Johannesburg - Bringing the outdoors in has been a trend for a long time now, so maybe it’s time to rethink the patio or deck and make it more comfortable and pleasing for the rest of this summer – and the winter to come.
Four strong trends have emerged when it comes to creating an inviting outdoor room or patio, and if you keep them in mind you can’t go wrong, says Melanie Ewing, owner of Chapters Interiors, who regularly runs decor workshops.
CLEVER AMBIENT LIGHTING
“We’ve moved from stark, white light to soft yellow light or firelight,” says Ewing. “So you can use side tables with lamps, as you would use indoors. Outdoor fireplaces, fire pits or fire bowls that look like giant woks are big, as are fairy lights and solar-powered stepping stones. It’s about creating magical lighting, as opposed to practical lighting, so be inventive.”
Sunsails will liberate you from dated awnings or wind-prone umbrellas. They are made from durable fabric, and come in different colours. “You can cover the whole patio or just a corner. So it’s up to you how much light you want to let in, and they are ideal for keeping temperatures down during the day,” says Ewing.
SEATING AND EATING
Places to gather are the third trend for the outdoors, “not around the braai but as you would find inside, so we’re talking eating nooks and seating nooks”, says Ewing.
“Seating around a fire bowl makes a lovely gathering place, or a social arrangement of comfy couches on the patio.
“Patio furniture is becoming larger and more comfortable, and these days you can find lovely outdoor lamps and weatherproof rugs to make these gathering spaces as homely as you’d expect to find indoors.”
Water features will always be part of a good landscape design, Ewing says. “The trickle of water is soothing, and these days water features can be part of your deck, patio or garden. A lot of people will build a small pond or lap pool directly off the patio, so the kids are right there. Again, it’s about creating gathering places.”
As for how to furnish your patio or outdoor room, there are a few rules of thumb that you should stick to. For one, the style of your home should guide your choice, so if your home is more traditional than contemporary, it’s a good idea to go with wooden outdoor furniture, even if it is high-maintenance.
“Wicker furniture, real or fake, also works well. Wicker also lends a coastal feel,” says Ewing. If your home is more designer contemporary, there’s a wide choice of lightweight aluminium furniture out there that will blend with your style.
Ewing says colours for outdoor couches and chairs should be kept neutral, “then use scatter cushions to colour up and create interesting textures. Take colour cues from your garden, so if you have red and orange roses, use those colours in the patio decor”.
“Outdoor fabric used to be boring, but now there are some beautiful, durable fabrics in all sorts of colours and patterns. Geometric patterns are big in 2014,” she says.
Design principle dictates that there should be a focal point, so Ewing suggests looking at your patio and garden as a whole picture and choosing a focal point, whether it be a gazebo at the bottom of the garden, a water feature on your deck, or a bougainvillea that demands to be admired.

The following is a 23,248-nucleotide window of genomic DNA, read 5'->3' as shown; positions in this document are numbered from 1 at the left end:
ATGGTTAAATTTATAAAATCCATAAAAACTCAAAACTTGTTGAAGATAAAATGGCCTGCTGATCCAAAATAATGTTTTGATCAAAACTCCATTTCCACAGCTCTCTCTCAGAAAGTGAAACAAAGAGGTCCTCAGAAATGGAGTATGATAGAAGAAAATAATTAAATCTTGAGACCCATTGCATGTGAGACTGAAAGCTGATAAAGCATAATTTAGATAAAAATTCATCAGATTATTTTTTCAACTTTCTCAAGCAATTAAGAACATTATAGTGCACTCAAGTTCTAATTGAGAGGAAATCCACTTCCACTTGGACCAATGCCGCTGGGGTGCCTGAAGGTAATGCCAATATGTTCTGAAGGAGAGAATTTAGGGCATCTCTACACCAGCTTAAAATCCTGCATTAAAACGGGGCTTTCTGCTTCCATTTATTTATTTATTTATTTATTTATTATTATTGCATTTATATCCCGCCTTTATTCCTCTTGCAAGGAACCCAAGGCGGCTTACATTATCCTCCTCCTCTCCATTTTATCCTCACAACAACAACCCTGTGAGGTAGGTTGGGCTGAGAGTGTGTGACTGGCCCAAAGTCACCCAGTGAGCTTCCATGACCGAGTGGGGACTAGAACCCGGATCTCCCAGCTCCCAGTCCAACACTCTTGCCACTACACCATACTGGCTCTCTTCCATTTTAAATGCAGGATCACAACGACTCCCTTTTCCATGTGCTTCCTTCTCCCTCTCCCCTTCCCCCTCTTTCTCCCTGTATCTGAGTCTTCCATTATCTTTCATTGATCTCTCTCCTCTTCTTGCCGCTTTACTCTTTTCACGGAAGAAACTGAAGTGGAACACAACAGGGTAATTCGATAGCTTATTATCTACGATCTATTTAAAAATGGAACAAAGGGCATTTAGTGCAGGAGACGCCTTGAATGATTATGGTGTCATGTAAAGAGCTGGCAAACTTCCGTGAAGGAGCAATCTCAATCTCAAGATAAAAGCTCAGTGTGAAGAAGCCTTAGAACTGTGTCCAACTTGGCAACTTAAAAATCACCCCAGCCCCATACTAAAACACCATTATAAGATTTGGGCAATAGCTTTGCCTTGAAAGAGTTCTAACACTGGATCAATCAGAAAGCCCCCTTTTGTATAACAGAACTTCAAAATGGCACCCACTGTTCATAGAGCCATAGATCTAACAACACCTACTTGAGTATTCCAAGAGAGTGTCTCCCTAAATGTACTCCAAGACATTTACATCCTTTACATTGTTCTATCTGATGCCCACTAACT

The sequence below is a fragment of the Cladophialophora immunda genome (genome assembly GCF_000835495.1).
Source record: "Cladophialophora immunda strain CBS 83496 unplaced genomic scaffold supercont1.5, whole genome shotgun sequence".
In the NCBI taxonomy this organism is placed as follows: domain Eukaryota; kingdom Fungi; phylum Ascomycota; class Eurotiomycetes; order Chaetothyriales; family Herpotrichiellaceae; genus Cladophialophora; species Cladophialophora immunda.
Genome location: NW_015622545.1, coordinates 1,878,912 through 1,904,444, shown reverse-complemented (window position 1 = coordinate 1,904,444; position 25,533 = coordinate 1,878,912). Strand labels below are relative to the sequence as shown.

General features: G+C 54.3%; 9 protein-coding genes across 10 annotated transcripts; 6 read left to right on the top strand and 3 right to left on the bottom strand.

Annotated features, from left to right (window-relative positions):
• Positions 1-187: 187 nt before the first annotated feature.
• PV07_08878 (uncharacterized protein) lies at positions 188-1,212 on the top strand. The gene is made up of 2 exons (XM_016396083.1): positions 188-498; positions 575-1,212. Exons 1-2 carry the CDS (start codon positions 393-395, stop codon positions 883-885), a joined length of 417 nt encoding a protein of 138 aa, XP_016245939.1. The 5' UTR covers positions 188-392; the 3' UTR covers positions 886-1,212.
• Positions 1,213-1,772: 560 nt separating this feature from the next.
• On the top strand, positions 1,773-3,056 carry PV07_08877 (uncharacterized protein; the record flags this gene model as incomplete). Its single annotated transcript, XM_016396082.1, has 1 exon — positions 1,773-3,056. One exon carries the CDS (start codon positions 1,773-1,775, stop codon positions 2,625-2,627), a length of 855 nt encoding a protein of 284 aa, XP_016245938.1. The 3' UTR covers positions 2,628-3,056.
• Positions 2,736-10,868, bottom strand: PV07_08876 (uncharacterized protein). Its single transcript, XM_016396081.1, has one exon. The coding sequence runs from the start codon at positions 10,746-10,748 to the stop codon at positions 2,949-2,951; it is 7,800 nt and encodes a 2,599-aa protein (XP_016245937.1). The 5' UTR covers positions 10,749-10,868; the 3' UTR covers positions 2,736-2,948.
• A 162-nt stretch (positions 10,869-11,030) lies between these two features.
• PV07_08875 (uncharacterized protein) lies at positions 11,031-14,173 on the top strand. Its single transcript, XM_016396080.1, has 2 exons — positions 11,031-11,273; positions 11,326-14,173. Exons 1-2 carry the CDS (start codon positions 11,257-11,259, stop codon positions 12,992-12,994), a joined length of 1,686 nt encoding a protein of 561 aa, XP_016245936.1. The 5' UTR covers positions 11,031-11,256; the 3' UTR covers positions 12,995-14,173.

A good way to seamlessly blend indoor with outdoor, meanwhile, is to carry the same tiles throughout the interior and exterior living spaces, which makes the spaces seem larger than they are. Saville Jacobson, of Bathroom Bizarre, advises that when selecting tiles for a patio, take design cues from the architectural style of your home.
“So heavy terracotta or sandstone-type tiles are ideal for more rustic styles of architecture, whereas sleek and shiny porcelain tiles are better suited to Georgian or contemporary architectural styles. Just be sure to choose a tile that complements the indoor flooring and decor of your home,” says Jacobson. Either way, neutral tones are best.
“Neutral colours don’t tend to show the dirt too much. They blend with virtually any style of decor and landscaping, and since they are not too dark, they don’t absorb too much heat when exposed to the sun,” he says. As for size, large-format tiles are the most popular for outdoors, as they have fewer grout lines to give a more streamlined aesthetic, although if the space is small, it’s best to stick with smaller tiles.
Another tiling idea is to include small decorative motifs every so often throughout the flooring, such as mosaic detailing, for example – this adds a splash of colour and interest to the overall composition.
“To avoid slipping, it is best to choose tiles with a bit of a rough texture to provide added grip underfoot when the tiles are wet,” says Jacobson.
Last but not least, if you love music, then you’ll know the challenges of streaming it to the oudoors. There’s a cool new portable, weatherproof loudspeaker that provides a solution. The cylinder-shaped OutCast loudspeaker, supplied by The HFX Group, is a wireless, rechargeable and powerful loudspeaker that connects wirelessly to an indoor iCast transmitter, which connects to your iPod or another audio player. The top panel of the speaker features backlit, weather-resistant buttons for power, volume etc. Summer outside has never been so idyllic. And let’s face it, our winters are mild and patio living in South Africa is really all year round. So regarding the patio as another room to decorate makes perfect sense. “The general idea is to make your outdoor space as enticing as your indoor space,” says Ewing. - Helen Grange, The Star